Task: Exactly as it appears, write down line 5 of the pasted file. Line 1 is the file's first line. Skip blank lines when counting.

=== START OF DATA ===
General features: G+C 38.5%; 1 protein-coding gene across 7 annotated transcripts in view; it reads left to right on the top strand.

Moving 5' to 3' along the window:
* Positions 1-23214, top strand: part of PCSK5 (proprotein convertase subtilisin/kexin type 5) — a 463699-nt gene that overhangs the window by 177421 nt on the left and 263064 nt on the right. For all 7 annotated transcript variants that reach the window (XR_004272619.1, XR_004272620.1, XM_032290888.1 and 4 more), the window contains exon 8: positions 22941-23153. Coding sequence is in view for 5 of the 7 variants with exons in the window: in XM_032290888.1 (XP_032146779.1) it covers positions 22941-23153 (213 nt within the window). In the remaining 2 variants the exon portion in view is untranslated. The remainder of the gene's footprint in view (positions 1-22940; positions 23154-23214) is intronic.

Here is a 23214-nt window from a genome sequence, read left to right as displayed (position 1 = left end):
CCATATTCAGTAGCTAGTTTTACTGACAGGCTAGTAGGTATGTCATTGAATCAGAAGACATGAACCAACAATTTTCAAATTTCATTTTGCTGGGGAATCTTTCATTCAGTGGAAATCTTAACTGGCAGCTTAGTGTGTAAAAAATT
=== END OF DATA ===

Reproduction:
CCATATTCAGTAGCTAGTTTTACTGACAGGCTAGTAGGTATGTCATTGAATCAGAAGACATGAACCAACAATTTTCAAATTTCATTTTGCTGGGGAATCTTTCATTCAGTGGAAATCTTAACTGGCAGCTTAGTGTGTAAAAAATT